On April 25, 1978, the United States Supreme Court decided Los Angeles Department of Water and Power v. Manhart in a way that was bound to have a profound effect on the pension industry. The division of opinion in the Manhart Court was indicative of the difficulty of the question presented. In Part I, this article examines the Court's findings in Manhart, as well as its conclusions in a more recent case, Arizona Governing Committee v. Norris, in which the Supreme Court extended its Manhart holding in a way bound to have an equally significant impact on pension programs. In Parts II and III, this article addresses two issues concerning the future of the pension industry which the Court has left unanswered: whether the relief granted to compensate for past sex discrimination in pension programs is to be retroactive or prospective only; and whether the size of these awards is to be determined by "topping up," i.e., by requiring that benefits payable to the formerly disadvantaged sex be raised to the level now payable to the favored sex, or by the adoption of unisex actuarial tables which average the mortality experience of the sexes and provide mid-level benefits to all employees. In Part IV, this article contemplates the cost and Economic Retirement Income Security Act (ERISA) consequences which could accrue from possible solutions to the problem of remedying past sex discrimination in pension programs. Finally, Part V of this article deals with other practical ramifications likely to result from the Manhart and Norris decisions.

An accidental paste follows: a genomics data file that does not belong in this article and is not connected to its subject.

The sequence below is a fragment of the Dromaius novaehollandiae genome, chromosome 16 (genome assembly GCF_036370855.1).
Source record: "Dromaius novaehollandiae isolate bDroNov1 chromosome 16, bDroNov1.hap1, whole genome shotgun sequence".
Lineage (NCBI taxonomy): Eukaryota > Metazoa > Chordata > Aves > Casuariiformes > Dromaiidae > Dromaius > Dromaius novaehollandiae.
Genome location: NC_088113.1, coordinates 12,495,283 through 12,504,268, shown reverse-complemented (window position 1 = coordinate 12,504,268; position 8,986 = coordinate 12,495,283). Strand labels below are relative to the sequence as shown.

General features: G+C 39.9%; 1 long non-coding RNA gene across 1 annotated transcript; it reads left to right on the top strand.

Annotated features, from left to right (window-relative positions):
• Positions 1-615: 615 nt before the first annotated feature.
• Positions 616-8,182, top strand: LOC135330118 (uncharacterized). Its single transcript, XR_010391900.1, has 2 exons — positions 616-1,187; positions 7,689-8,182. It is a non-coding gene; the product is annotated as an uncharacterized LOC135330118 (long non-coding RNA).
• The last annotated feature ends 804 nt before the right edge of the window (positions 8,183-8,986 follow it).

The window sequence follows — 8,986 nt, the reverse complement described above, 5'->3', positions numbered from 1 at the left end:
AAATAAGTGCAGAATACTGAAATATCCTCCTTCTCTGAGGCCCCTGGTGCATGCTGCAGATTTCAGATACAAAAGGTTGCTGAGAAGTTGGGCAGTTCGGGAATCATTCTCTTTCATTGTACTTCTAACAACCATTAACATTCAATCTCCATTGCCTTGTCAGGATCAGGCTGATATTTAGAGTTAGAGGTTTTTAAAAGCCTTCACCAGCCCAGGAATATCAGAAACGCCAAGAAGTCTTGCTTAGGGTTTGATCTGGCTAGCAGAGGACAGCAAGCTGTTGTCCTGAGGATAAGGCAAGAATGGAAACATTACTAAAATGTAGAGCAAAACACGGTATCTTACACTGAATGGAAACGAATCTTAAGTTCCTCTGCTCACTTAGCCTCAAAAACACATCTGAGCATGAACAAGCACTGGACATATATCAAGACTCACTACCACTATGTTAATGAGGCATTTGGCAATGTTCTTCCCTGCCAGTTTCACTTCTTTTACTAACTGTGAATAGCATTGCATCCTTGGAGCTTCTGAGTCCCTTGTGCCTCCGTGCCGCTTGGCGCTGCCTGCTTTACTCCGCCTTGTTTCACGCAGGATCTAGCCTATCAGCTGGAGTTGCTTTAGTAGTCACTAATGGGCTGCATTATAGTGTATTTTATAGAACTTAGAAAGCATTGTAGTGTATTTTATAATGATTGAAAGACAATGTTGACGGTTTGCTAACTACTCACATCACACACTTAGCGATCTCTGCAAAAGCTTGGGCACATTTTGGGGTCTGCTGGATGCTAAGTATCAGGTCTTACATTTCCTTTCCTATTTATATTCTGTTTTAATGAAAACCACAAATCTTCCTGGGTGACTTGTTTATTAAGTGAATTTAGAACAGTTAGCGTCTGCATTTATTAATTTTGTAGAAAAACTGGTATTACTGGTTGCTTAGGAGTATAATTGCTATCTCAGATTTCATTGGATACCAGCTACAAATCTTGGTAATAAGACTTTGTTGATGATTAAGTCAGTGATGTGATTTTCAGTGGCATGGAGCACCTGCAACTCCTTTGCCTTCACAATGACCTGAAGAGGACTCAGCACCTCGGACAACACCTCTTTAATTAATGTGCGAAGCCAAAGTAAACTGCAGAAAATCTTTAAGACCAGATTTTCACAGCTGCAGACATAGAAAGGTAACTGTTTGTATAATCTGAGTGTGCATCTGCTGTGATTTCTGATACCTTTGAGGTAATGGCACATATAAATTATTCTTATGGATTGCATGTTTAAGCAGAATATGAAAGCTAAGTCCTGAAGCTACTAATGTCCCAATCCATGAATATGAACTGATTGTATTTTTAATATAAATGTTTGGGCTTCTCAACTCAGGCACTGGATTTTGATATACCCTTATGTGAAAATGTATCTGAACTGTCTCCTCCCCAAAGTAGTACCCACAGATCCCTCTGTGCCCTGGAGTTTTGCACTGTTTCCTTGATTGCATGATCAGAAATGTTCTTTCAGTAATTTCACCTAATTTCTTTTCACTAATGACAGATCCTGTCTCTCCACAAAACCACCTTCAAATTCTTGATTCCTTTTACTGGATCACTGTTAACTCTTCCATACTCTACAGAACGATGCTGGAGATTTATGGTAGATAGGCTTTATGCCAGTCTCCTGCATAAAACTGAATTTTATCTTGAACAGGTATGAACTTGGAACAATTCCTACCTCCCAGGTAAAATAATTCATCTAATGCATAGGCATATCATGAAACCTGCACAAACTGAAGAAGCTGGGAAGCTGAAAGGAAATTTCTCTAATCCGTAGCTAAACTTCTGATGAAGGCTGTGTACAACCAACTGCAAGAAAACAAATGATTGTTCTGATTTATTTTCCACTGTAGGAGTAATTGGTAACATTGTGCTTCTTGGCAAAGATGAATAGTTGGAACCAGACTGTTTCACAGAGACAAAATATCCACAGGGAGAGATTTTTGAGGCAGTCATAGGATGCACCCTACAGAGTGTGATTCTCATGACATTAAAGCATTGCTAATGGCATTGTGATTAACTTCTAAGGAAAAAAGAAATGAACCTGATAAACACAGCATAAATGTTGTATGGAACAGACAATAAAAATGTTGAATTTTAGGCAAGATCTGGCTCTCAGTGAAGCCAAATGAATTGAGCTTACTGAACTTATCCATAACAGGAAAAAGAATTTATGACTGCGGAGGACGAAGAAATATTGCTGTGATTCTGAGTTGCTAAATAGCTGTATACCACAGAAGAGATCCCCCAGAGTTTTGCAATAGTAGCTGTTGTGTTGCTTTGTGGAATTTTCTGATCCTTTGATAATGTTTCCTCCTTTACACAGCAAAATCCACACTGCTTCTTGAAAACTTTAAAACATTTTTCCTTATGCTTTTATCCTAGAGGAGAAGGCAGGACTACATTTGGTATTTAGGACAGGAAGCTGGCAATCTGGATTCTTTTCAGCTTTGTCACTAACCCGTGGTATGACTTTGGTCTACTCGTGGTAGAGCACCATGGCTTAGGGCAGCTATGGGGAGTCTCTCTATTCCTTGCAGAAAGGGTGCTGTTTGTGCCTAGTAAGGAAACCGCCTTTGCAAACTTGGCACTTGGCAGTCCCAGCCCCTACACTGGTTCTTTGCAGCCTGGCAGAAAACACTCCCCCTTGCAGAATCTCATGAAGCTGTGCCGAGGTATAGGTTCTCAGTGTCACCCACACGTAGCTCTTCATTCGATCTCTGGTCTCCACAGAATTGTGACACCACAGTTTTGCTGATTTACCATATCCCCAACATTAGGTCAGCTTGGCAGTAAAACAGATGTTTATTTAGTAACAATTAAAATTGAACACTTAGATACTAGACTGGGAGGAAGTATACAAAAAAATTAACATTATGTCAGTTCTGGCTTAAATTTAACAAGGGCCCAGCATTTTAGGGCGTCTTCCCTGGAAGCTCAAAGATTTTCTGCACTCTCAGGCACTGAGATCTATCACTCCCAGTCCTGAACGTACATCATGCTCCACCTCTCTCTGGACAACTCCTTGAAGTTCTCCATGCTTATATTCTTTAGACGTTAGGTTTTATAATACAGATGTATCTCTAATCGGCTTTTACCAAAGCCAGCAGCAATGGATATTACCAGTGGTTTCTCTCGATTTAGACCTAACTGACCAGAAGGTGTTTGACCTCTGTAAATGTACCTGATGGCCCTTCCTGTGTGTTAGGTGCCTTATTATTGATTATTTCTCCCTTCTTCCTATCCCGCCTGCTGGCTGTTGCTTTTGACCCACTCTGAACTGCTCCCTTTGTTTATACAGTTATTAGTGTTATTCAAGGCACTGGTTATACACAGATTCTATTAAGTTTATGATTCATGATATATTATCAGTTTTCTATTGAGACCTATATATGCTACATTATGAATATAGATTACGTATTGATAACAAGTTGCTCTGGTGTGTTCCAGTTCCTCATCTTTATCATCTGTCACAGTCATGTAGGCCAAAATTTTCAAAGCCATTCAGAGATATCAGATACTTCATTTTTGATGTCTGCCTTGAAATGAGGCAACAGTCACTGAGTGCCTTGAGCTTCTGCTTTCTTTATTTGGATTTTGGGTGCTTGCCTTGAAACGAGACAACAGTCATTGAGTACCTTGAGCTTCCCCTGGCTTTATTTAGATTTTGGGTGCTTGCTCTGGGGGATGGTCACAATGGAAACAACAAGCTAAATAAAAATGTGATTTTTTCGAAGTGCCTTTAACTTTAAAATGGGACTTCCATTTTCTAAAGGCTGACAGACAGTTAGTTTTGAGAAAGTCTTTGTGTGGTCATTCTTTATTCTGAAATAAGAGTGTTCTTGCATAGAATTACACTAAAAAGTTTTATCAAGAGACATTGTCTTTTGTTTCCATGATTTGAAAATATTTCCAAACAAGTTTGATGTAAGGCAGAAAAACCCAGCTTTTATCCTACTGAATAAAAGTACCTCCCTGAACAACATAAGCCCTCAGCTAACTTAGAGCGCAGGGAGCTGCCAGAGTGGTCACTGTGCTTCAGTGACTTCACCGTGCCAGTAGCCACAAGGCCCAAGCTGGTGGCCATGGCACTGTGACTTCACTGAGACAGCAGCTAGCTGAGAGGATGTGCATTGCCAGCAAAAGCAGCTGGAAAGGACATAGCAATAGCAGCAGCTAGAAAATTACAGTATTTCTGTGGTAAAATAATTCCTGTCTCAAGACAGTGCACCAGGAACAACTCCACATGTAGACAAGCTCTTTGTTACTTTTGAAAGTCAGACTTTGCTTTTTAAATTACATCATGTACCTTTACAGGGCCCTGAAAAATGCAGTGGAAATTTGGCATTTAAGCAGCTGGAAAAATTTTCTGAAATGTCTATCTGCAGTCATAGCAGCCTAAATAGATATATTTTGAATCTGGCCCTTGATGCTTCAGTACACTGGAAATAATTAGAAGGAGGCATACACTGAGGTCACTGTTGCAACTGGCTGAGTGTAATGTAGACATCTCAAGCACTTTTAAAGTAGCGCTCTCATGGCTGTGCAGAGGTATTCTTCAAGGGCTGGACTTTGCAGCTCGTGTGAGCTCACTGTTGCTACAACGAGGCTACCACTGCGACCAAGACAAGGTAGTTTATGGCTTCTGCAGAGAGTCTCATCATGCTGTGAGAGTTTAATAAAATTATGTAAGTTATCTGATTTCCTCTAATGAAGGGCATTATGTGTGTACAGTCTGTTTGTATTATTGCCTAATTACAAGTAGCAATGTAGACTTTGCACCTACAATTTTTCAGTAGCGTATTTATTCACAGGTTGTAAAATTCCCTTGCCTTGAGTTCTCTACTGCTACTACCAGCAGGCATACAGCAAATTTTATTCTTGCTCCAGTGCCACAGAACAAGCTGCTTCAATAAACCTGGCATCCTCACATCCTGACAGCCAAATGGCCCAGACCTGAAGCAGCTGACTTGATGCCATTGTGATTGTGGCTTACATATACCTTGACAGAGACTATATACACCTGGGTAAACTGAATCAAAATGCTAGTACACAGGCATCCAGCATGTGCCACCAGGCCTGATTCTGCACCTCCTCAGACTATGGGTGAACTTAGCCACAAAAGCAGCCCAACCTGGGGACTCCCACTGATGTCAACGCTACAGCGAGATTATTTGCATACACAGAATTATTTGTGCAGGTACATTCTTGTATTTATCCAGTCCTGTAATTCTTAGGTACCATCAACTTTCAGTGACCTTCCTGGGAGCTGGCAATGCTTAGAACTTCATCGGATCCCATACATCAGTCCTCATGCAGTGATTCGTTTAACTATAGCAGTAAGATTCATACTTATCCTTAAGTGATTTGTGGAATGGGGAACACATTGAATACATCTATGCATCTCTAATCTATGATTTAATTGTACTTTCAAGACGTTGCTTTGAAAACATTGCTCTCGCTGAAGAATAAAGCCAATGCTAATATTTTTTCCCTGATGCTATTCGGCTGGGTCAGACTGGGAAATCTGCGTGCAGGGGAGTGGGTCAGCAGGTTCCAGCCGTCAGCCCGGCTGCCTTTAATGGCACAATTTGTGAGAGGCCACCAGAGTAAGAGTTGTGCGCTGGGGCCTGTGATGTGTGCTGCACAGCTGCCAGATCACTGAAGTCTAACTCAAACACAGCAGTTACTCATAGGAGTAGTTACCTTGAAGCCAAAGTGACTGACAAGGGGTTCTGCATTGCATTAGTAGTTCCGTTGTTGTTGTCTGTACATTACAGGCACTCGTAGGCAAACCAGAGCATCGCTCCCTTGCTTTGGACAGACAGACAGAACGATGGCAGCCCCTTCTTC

Ryan, T. Timothy Jr. and Rock, Paula A.
"Post-Norris Ambiguities: Unanswered Questions For Women and the Pension Industry,"
Akron Law Review: Vol. 17
, Article 1.
Available at: https://ideaexchange.uakron.edu/akronlawreview/vol17/iss2/1